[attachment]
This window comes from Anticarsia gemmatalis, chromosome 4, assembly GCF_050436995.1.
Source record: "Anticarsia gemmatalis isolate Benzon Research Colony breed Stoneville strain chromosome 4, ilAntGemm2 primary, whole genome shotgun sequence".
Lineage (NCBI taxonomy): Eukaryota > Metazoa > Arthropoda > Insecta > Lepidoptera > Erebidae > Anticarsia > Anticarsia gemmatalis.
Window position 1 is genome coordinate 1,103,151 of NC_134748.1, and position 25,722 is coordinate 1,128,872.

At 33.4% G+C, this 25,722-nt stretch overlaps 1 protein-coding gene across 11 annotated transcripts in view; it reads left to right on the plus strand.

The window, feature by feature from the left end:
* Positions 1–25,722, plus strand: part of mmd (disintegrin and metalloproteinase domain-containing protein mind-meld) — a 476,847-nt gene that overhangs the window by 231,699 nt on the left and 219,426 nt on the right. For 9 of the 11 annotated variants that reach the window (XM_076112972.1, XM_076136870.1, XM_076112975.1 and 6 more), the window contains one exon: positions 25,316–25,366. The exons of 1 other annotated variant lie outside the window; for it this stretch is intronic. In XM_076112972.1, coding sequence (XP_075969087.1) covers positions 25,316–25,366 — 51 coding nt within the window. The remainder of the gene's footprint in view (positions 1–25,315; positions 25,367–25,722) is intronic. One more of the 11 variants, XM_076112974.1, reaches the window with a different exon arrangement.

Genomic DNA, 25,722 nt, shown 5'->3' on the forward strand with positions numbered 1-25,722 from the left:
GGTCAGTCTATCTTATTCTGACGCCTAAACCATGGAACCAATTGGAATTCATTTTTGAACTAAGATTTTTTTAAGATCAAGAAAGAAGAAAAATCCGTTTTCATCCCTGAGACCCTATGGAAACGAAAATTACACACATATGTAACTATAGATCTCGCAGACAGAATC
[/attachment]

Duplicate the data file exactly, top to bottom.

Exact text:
This window comes from Anticarsia gemmatalis, chromosome 4, assembly GCF_050436995.1.
Source record: "Anticarsia gemmatalis isolate Benzon Research Colony breed Stoneville strain chromosome 4, ilAntGemm2 primary, whole genome shotgun sequence".
Lineage (NCBI taxonomy): Eukaryota > Metazoa > Arthropoda > Insecta > Lepidoptera > Erebidae > Anticarsia > Anticarsia gemmatalis.
Window position 1 is genome coordinate 1,103,151 of NC_134748.1, and position 25,722 is coordinate 1,128,872.

At 33.4% G+C, this 25,722-nt stretch overlaps 1 protein-coding gene across 11 annotated transcripts in view; it reads left to right on the plus strand.

The window, feature by feature from the left end:
* Positions 1–25,722, plus strand: part of mmd (disintegrin and metalloproteinase domain-containing protein mind-meld) — a 476,847-nt gene that overhangs the window by 231,699 nt on the left and 219,426 nt on the right. For 9 of the 11 annotated variants that reach the window (XM_076112972.1, XM_076136870.1, XM_076112975.1 and 6 more), the window contains one exon: positions 25,316–25,366. The exons of 1 other annotated variant lie outside the window; for it this stretch is intronic. In XM_076112972.1, coding sequence (XP_075969087.1) covers positions 25,316–25,366 — 51 coding nt within the window. The remainder of the gene's footprint in view (positions 1–25,315; positions 25,367–25,722) is intronic. One more of the 11 variants, XM_076112974.1, reaches the window with a different exon arrangement.

Genomic DNA, 25,722 nt, shown 5'->3' on the forward strand with positions numbered 1-25,722 from the left:
GGTCAGTCTATCTTATTCTGACGCCTAAACCATGGAACCAATTGGAATTCATTTTTGAACTAAGATTTTTTTAAGATCAAGAAAGAAGAAAAATCCGTTTTCATCCCTGAGACCCTATGGAAACGAAAATTACACACATATGTAACTATAGATCTCGCAGACAGAATC